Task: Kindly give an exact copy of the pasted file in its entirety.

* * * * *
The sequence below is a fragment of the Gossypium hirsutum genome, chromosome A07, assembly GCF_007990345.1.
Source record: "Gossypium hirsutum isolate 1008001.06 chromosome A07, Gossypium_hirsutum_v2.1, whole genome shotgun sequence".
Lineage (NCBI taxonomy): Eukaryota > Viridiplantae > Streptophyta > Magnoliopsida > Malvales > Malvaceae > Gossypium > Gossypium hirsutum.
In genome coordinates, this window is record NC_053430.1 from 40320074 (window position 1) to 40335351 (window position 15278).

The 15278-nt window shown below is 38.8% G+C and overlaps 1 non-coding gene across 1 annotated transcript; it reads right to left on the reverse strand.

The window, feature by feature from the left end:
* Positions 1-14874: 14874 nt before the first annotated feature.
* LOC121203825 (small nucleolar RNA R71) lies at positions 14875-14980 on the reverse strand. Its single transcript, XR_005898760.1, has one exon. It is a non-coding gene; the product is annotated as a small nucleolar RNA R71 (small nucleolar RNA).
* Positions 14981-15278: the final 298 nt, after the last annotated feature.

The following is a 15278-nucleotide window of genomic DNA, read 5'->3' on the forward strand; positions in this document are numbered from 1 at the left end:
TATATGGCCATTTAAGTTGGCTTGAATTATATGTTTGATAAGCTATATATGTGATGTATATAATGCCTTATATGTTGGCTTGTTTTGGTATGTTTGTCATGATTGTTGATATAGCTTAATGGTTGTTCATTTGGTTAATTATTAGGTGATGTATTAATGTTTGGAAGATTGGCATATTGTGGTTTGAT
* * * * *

The sequence below is a fragment of the Gossypium hirsutum genome, chromosome A07, assembly GCF_007990345.1.
Source record: "Gossypium hirsutum isolate 1008001.06 chromosome A07, Gossypium_hirsutum_v2.1, whole genome shotgun sequence".
Lineage (NCBI taxonomy): Eukaryota > Viridiplantae > Streptophyta > Magnoliopsida > Malvales > Malvaceae > Gossypium > Gossypium hirsutum.
In genome coordinates, this window is record NC_053430.1 from 40320074 (window position 1) to 40335351 (window position 15278).

The 15278-nt window shown below is 38.8% G+C and overlaps 1 non-coding gene across 1 annotated transcript; it reads right to left on the reverse strand.

The window, feature by feature from the left end:
* Positions 1-14874: 14874 nt before the first annotated feature.
* LOC121203825 (small nucleolar RNA R71) lies at positions 14875-14980 on the reverse strand. Its single transcript, XR_005898760.1, has one exon. It is a non-coding gene; the product is annotated as a small nucleolar RNA R71 (small nucleolar RNA).
* Positions 14981-15278: the final 298 nt, after the last annotated feature.

The following is a 15278-nucleotide window of genomic DNA, read 5'->3' on the forward strand; positions in this document are numbered from 1 at the left end:
TATATGGCCATTTAAGTTGGCTTGAATTATATGTTTGATAAGCTATATATGTGATGTATATAATGCCTTATATGTTGGCTTGTTTTGGTATGTTTGTCATGATTGTTGATATAGCTTAATGGTTGTTCATTTGGTTAATTATTAGGTGATGTATTAATGTTTGGAAGATTGGCATATTGTGGTTTGAT